At the beginning of the sporting world being locked down because of coronavirus, the National Hockey League has tended to follow the National Basketball Association’s lead. After Rudy Gobert of the Utah Jazz tested positive for the pandemic on March 11 and the NBA announced they were putting their season on hiatus the evening on March 11, the NHL followed suit and put their season “on pause” the morning of March 12.
Shortly after, NBA Commissioner Adam Silver announced that the NBA hoped to return by mid-April. However as coronavirus spread through the United States at an accelerated speed, it became more clear that the mid-April timeline was extremely unlikely.
Both the NBA and NHL communities have been impacted by coronavirus. Members of the Los Angeles Lakers, Utah Jazz, Denver Nuggets, Philadelphia 76ers, Boston Celtics, Brooklyn Nets, New York Knicks and Detroit Pistons have contracted the disease in the NBA, while members of the Colorado Avalanche and Ottawa Senators have contracted the disease in the NHL.
Now there is talk that the NBA may not complete its season. According to Brian Windhorst of ESPN, the tone in discussions between the NBA and its players’ association has been one of pessimism over optimism that the season will be continuing. One reason for the disunification between parties is because they cannot agree on how much players should be paid for the rest of the season.
The same problem is not the case in the NHL. Players have been instructed by NHL Deputy Commissioner Bill Daly that they are to pay all their players the full amount for the season. In fact, New York Islanders General Manager Lou Lamoreillo and right winger Jordan Eberle have publicly stated their desire to complete the 2019-20 regular season in the summer months if at all possible.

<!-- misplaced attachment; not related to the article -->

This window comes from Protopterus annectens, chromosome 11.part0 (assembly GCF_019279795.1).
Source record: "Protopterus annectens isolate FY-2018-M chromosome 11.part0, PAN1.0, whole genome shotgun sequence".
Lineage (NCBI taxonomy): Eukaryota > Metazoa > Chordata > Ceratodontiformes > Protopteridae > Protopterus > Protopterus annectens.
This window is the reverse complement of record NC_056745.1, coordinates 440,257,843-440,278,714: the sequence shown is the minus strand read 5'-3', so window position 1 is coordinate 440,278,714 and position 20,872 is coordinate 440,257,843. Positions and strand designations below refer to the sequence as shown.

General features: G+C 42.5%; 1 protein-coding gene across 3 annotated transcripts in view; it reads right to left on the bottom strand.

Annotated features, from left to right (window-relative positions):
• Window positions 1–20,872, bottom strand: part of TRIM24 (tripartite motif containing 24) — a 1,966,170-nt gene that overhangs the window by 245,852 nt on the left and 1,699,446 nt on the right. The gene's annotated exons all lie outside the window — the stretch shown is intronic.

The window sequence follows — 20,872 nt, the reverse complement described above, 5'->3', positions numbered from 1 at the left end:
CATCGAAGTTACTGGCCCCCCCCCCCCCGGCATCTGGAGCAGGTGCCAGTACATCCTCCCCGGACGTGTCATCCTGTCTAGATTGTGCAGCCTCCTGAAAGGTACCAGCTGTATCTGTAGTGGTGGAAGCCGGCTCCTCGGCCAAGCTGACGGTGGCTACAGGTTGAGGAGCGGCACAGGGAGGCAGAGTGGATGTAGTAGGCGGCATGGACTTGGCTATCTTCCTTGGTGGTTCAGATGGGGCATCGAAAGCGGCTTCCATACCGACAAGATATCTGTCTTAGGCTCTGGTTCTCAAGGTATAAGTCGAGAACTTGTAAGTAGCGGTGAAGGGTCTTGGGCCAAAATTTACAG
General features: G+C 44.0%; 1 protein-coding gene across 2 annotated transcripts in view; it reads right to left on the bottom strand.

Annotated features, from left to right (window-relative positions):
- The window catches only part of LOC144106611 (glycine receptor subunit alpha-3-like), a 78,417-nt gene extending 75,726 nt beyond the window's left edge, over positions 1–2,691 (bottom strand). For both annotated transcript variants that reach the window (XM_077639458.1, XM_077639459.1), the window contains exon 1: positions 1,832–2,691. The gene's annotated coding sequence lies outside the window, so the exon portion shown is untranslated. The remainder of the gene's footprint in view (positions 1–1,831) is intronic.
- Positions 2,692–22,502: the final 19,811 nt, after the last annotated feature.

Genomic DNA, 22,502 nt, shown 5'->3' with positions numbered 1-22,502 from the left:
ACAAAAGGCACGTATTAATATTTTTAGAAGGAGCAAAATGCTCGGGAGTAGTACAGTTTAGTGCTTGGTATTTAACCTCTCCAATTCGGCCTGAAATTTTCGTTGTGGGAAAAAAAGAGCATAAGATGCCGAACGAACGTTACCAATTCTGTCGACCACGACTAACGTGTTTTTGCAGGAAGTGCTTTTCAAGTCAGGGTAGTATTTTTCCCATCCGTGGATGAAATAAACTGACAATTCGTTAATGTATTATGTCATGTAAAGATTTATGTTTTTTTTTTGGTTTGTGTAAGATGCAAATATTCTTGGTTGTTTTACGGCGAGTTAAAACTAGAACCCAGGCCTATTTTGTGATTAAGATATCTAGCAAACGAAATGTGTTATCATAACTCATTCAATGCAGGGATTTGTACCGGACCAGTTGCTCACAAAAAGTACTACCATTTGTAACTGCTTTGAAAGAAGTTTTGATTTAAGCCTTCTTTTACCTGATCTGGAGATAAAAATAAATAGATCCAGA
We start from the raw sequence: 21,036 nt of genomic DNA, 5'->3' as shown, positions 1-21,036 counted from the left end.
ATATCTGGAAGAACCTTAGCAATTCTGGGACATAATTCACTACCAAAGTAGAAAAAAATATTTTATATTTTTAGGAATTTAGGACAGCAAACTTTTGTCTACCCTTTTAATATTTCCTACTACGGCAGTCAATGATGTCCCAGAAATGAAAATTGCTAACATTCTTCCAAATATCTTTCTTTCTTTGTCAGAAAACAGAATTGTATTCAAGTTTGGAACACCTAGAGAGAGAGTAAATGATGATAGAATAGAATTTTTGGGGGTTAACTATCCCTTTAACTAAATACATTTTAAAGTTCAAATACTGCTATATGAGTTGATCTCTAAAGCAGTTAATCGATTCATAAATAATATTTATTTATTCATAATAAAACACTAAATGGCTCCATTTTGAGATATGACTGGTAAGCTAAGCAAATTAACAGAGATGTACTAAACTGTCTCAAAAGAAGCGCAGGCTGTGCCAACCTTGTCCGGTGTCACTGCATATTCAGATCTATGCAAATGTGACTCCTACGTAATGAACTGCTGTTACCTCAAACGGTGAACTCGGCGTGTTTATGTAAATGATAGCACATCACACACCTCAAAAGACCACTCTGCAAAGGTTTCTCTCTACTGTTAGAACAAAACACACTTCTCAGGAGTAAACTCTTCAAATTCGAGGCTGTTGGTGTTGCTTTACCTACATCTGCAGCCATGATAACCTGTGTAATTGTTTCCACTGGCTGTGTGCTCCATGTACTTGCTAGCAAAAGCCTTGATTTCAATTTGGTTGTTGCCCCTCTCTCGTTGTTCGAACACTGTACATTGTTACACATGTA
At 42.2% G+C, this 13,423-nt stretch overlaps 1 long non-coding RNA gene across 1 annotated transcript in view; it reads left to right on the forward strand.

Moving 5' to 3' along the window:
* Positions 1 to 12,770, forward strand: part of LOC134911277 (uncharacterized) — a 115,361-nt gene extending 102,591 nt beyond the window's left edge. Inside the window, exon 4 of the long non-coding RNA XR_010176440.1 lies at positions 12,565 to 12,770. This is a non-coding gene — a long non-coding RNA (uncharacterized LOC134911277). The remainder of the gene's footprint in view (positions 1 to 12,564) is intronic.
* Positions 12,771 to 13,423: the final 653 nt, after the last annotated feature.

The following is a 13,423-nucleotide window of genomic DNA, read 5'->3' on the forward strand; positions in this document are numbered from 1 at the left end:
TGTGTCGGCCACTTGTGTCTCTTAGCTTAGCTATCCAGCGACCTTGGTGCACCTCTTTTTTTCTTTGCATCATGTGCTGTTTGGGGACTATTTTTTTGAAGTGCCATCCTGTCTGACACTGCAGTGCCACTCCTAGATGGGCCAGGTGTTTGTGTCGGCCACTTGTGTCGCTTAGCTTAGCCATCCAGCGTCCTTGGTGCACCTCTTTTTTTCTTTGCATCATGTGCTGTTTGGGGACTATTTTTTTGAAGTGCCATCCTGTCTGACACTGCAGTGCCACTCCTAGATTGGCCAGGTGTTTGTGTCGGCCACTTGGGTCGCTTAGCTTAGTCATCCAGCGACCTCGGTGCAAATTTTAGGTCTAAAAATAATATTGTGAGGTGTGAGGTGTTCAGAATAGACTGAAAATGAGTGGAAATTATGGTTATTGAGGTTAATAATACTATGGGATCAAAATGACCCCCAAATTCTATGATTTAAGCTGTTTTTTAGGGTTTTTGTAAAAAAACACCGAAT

Now it will be interesting to see what NHL Commissioner Gary Bettman decides to do. Bettman does have a basketball background as he was previously the NBA’s senior vice-president. The NHL could find themselves in a unique position. With the NBA being in a position of tension, the NHL could strongly benefit by finding a way to complete their season in the summer without having to compete against the NBA for not only television viewers, but locker room space and stadium availability as well.
Will NHL players be in empty stadiums? Probably, at first. Authorities from many cities that have NHL teams are still promoting social distancing and recommending low group gatherings. However, there is hope that the coronavirus curve will flatten by the end of April or mid-May in many locations throughout North America. By that time, conversations could start taking place about bringing teams back together in small groups for training sessions.
Hockey fans have every right to hope that the 2019-20 National Hockey League regular season has some sort of conclusion. With the proper cooperation between all parties involved and the necessary clearance from the proper health professionals, a return for the NHL could definitely be considered possible.
The NHL needs to be highly praised for the approach of not cancelling the season as of yet. There have been North American sports writers who are encouraging the NHL to do just that. Yes, I am completely aware that the world is experiencing its worst pandemic in a century, maybe even ever. However, it is way too early at this time for a final decision to be made.